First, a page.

The protagonist with the violin, Roman Červinka, also seemed to resemble him in his performance (with the outfit à la “Romale čhavale”). Apart from no longer being a child, Roman is sixteen years old and his magnificent performance was one of the highlights of the evening (which we will get to briefly). Simplifying the one-movement composition, the slow and fast parts, the first was characterized by perfect intonation (which is evidently one of Roman’s advantages and goes hand in hand with the beautiful tone that he produces from his violin). Sarasate’s beautiful melody was characterized by sophisticated interpretative ease and technically challenging passages. The fast part was once again perfectly technically and intonationally mastered, including rhythmically challenging passages.

The next finalist, after applause and a break, was the Polish Maciej Kasperek, who played a similarly Brahmsian and very nice flute Ballad and Orchestra, op. 288 by Leipzig composer, conductor, and mentor Leoš Janáček, C. H. C. Reinecke. The nineteen-year-old flutist mastered the part beautifully and with professional bravado.

The last finalist and the virtual peak of the concert was the performance of the supported Slovenian violinist Patricija Avšič (who, besides Roman Červinka and the breathtaking combination of a young flutist and a virtuosic piece by J. Pelikán, according to my opinion, belonged to the most captivating). Her playing was “connected,” as spiritualists say. She played the second and third movements of the Violin Concerto No. 1 in F-sharp minor, op. 14 by the famous Polish violin virtuoso and romantic composer Henryk Wieniawski (who composed his first concert at the age of eighteen). The sound of her violin was filled with a beautiful, poignant tone in the slow movement. The fast movement was interestingly performed by the thirteen-year-old artist with perfect execution. Her overall musical appearance was impressive, including her enthusiastic and focused expression, especially in the difficult, final part at a fast tempo.

After a short introduction of the main star, Maestro Gluzman, by the moderator Jiří Vejvoda, the hall resounded with the melody from Gluck’s famous Orpheus and Eurydice, which reminded me of Vadim Gluzman’s words from the aforementioned Opera PLUS interview: truly, his “Stradivarius” has a sound that is strong in all ranges! I also thought: it sounds like several violins, not just one. All the violinists of the evening must have envied his instrument or perhaps seen another goal to dream of. Hats off! The master performs concerts every three days in a different part of the world, with different compositions, and yet managed many instrumental expressions and techniques with professional insight. Occasionally, it seemed like there were errors in intonation in heavy parts (especially in challenging pizzicatos with the left hand). However, an experienced master distinguishes himself and certainly was an inspiration to young artists. And that’s good. Just like it is good that the whole evening was imbued with the ethos of a good intention.

It is noteworthy how the evening’s program turn out harmoniously diverse. The program was full of logical color of Visegrád national music, either directly or connotatively. One of Haydn’s movements was entitled “Rondo all’Ungarese” (i.e. a repeating motif based on the program of the concert “on an authentic Bosnian-Dalmatian folkwheel dance,” which Haydn used as an opening theme in rondo form). The concert also had a classical nature, but it was original and modern music (working with rhythm and other finesse a bit reminded me of inspiration from Bohuslav Martinů). In this context, let us recall the brilliant orchestral concerts of the 20th century, precisely from Visegrád composers, Lutosławski and Bartók. Reinecke and Sarasate’s pieces also evoke the Brahms-Dvorak tradition. Thus, the color also matched the pieces played for Maestro Gluzman at the end. Gluck’s Dance of the Blessed Spirits (which showed that less is more, or that mastery lies in playing a simpler piece, with emphasis on quality tone, cantabile, etc.). However, if any of the compositions of the evening slightly stood out, it was this one. The final striking composition Tzigane seemed to contain all the expressive and aesthetic colors of the evening: the composition of the French composer, with Gypsy (or Hungarian) inspiration, played as a model, which was once helped and now helps, i.e., Vadim Gluzman, of Ukrainian origin, trained in Riga, Lithuania, who lives alternately in cosmopolitan Israel and the United States.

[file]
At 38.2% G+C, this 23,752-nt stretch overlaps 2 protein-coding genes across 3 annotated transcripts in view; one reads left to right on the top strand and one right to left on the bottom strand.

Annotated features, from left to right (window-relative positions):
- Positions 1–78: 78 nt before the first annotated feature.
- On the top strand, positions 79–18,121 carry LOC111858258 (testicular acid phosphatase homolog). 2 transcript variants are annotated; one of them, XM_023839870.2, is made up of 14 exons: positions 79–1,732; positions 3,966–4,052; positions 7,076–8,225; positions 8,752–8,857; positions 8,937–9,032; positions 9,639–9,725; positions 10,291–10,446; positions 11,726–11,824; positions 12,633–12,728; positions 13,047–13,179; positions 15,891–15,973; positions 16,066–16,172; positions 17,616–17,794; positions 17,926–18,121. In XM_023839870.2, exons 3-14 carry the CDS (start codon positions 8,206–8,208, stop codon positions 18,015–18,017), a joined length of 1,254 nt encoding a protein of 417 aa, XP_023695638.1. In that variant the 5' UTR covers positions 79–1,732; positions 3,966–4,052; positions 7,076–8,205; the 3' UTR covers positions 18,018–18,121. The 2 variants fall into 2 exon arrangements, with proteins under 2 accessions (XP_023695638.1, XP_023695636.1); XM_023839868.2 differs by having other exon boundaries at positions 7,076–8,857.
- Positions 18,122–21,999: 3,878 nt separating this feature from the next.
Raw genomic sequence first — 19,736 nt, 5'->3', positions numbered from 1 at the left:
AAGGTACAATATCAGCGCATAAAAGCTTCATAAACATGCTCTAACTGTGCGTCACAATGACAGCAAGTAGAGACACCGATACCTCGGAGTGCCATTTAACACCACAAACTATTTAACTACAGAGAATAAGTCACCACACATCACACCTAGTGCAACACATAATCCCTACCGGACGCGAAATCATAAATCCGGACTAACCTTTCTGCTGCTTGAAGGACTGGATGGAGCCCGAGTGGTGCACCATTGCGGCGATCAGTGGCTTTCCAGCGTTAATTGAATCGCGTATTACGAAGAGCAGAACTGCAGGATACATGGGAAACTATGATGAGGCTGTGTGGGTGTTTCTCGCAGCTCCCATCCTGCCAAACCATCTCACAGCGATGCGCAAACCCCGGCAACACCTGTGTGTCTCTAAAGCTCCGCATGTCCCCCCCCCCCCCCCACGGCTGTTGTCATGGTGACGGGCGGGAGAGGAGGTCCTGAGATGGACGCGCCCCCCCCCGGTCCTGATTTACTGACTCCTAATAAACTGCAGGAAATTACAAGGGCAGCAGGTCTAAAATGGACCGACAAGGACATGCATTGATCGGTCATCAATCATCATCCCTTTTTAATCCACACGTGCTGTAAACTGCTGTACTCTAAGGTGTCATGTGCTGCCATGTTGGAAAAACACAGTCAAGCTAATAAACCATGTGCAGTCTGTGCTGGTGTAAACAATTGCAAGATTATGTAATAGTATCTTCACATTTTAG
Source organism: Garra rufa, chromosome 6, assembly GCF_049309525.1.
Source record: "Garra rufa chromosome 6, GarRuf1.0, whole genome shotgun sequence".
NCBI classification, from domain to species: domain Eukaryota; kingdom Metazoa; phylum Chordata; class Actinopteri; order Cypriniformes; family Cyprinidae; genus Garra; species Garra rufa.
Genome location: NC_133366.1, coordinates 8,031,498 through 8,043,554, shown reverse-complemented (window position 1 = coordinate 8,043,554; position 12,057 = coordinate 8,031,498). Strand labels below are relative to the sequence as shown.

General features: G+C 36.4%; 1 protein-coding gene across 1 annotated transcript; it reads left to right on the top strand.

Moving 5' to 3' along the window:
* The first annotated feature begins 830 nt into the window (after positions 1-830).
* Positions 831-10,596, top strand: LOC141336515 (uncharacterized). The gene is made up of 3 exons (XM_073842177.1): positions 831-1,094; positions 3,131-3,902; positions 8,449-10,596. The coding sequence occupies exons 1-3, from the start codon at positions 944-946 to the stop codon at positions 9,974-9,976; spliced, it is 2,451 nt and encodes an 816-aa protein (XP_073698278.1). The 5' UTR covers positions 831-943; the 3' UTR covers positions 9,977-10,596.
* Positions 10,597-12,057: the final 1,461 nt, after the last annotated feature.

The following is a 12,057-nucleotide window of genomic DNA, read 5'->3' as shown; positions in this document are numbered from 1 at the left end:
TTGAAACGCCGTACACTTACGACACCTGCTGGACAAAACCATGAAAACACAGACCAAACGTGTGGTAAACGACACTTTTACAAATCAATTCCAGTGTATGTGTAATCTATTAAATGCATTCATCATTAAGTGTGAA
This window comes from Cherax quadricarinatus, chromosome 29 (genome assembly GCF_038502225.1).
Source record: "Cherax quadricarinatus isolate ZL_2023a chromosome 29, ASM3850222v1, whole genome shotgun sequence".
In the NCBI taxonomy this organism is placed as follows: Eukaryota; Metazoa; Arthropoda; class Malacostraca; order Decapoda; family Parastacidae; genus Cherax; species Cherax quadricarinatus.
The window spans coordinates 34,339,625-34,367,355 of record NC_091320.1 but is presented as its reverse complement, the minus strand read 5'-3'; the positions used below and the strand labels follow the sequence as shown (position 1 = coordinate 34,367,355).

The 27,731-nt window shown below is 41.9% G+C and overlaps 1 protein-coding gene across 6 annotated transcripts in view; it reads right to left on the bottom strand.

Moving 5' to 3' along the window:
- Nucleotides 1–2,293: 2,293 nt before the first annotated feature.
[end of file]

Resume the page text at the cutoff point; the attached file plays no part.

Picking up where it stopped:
It was also remarkable that the evening was successful in terms of consonant diversity. The program was full of logical color of Visegrád national music, either directly or connotatively.

Organizer: Festival Krumlov

Date and time: July 28, 2023, 8:00 p.m.

Venue: Zámecká jízdárna


J. Haydn: Piano Concerto No. 11 in D Major, Hob. XVIII/11, 2nd and 3rd Movement

J. Pelikán: Concerto for Recorder, Strings, and Harpsichord

P. de Sarasate: Gypsy Melodies, op. 20

C. H. C. Reinecke: Flute Ballad and Orchestra, op. 288

H. Wieniawski: Violin Concerto No. 1 in F-sharp Minor, 2nd and 3rd Movement

Ch. W. Gluck: Orpheus and Eurydice – Dance of the Blessed Spirits (arr. for violin and strings)

M. Ravel: Tzigane


Vadim Gluzman – violin

Roman Červinka (CZ) – violin

Klára Valentovičová (SK) – recorder

Dávid Roland Mózes (HU) – piano

Patricija Avšič (SLO) – violin

Maciej Kasperek (PL) – flute

South Bohemian Philharmonic Orchestra

Peter Valentovič – conductor.

The article is a translation from the original, Czech article, issued on operaplus.cz.